19/12/2006 - 22:00

Punters streaming in to Soda

19/12/2006 - 22:00


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Ben Andrijasevich made an incredible sea change about 12 months ago.

Punters streaming in to Soda

Ben Andrijasevich made an incredible sea change about 12 months ago.

He turned his back on a successful six-year stint running the kitchen of one of the city’s most respected restaurants, Balthazar, and embarked on a makeover of North Beach seaside hamburger and pizza café, Beachcombers, with his wife Bridget LeGrove.

The move sent tongues wagging up and down the coastal strip. And while the change to a sophisticated eatery may have upset the North Beach burger faithfuls, Soda has been doing a roaring trade for the past six months.

Dinner bookings have become essential and there is a constant stream of customers flowing through each day for a coffee, a bite to eat and a glass of wine as they soak in the million-dollar view of the beach, just north of Trigg.

The initial success has surprised Mr Andrijasevich.

“I had not anticipated things to take off so quickly but I’m happy at the way things have progressed and that we have managed to keep up with it,” he says.

The move has also allowed Mr Andrijasevich to enjoy one of his favourite pastimes – surfing.

“I have surfed since I was a kid,” he says. “When you become a head chef, life gets a bit trickier, but I’ve picked it up again in the past 12 months.”

Many head chefs find the transition from running a kitchen to running a business demanding, stressful and more than they’d bargained for.

But Mr Andrijasevich says his six years as head chef at Nic Trimboli’s Balthazar kitchen provided a good training ground.

“Nic was always good at letting people take the bull by the horns so I have had ownership of the kitchen I ran and that has put me in good stead for running this place,” he says.

Ms LeGrove runs the front-of-house service and was equally surprised that the cafe attracted so many punters so early.

“It really picked up in June and July, which was a time that we thought would be really quiet because the weather is miserable,” she says.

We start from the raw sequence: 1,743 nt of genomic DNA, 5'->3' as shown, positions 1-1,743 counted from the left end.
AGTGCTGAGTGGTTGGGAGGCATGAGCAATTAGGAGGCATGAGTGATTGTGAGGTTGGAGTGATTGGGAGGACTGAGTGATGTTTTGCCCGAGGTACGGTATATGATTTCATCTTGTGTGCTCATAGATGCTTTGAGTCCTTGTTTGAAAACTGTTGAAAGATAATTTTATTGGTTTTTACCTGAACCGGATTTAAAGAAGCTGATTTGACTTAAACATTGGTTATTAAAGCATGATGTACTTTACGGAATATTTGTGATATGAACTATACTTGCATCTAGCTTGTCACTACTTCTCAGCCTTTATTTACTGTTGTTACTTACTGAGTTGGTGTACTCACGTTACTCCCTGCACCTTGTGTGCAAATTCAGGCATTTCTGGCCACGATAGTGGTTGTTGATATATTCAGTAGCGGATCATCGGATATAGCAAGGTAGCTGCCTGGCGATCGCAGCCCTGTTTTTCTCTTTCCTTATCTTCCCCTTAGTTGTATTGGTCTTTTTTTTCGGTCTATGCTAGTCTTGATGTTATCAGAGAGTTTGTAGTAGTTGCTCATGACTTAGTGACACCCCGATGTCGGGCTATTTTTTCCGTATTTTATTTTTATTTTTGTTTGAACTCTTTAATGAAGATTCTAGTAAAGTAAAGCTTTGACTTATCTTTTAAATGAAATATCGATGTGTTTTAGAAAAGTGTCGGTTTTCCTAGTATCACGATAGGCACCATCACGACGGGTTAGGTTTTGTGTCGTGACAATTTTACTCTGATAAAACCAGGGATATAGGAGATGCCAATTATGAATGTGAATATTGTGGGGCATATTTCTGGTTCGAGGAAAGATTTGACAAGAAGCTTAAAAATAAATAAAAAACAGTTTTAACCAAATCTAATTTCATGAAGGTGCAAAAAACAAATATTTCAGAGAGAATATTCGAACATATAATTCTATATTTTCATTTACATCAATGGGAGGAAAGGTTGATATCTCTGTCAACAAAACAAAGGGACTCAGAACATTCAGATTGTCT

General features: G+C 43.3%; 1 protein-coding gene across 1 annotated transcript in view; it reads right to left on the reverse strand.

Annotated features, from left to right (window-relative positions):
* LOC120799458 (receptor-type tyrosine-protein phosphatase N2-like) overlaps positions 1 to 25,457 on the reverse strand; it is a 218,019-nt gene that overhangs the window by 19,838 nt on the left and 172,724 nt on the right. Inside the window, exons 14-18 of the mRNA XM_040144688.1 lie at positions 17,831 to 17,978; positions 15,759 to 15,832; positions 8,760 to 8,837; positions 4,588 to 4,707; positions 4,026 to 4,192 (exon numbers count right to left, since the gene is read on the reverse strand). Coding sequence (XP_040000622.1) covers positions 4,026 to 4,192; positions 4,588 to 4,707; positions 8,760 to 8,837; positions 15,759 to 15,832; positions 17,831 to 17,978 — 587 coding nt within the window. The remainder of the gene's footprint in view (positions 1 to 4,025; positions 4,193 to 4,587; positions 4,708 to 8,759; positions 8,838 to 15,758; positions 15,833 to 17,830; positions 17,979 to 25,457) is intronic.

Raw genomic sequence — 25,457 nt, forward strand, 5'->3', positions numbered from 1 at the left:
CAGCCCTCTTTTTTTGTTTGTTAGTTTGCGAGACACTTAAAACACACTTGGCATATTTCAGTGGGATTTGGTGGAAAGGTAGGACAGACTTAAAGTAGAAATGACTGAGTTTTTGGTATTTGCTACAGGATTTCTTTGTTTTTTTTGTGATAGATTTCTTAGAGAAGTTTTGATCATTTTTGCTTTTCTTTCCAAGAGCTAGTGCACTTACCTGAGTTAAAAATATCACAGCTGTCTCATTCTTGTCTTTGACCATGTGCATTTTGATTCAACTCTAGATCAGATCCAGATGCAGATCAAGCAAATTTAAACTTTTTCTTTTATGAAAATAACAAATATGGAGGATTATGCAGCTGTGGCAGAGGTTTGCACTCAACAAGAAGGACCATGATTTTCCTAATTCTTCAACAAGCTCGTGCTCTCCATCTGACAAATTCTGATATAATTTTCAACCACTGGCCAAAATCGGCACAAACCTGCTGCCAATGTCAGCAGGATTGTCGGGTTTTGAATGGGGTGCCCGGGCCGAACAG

“But I think we really built up a name for ourselves in those first six months and it built up the momentum. We certainly exceeded our expectations.”

Now in its eighth menu, Soda serves up-market food in a casual setting, with mains priced between $16 and $29, including a duck confit, grilled aubergine and couscous, gazpacho and a beef fillet, potato tortilla, courgette, red pepper and chorizo, olive tapenade.

There is also a selection of gourmet sandwiches for those after something a little lighter.

Ms LeGrove and Mr Andrijasevich bought a share in the business from Beachcombers owner Greg Gleeson, while Mr Andrijasevich’s cousin, Aaron Hunter, also bought a stake.

Mr Gleeson operates the Trigg Pizza business, which has a small shopfront adjacent to Soda.

Mr Gleeson runs a pizza night at Soda on Tuesday evenings, while Mr Andrijasevich cooks dinners from Wednesday to Sunday. Soda is also open for breakfast and lunch seven days a week.

Ms LeGrove has welcomed the passing of legislation earlier in the month that will allow restaurants to serve wine to customers without the need to sell a meal.

She says she is often embarrassed when interstate and international visitors come to her seaside restaurant and simply want to order a glass of wine while they enjoy the view.

“I don’t like having to explain to them that because of our archaic liquor laws I can’t serve them a glass of wine without a meal,” Ms LeGrove says.

While they have their hands full with Soda, and their two boys aged three and five, Ms LeGrove says her husband’s love for fine dining may lead them to open another restaurant in years to come.


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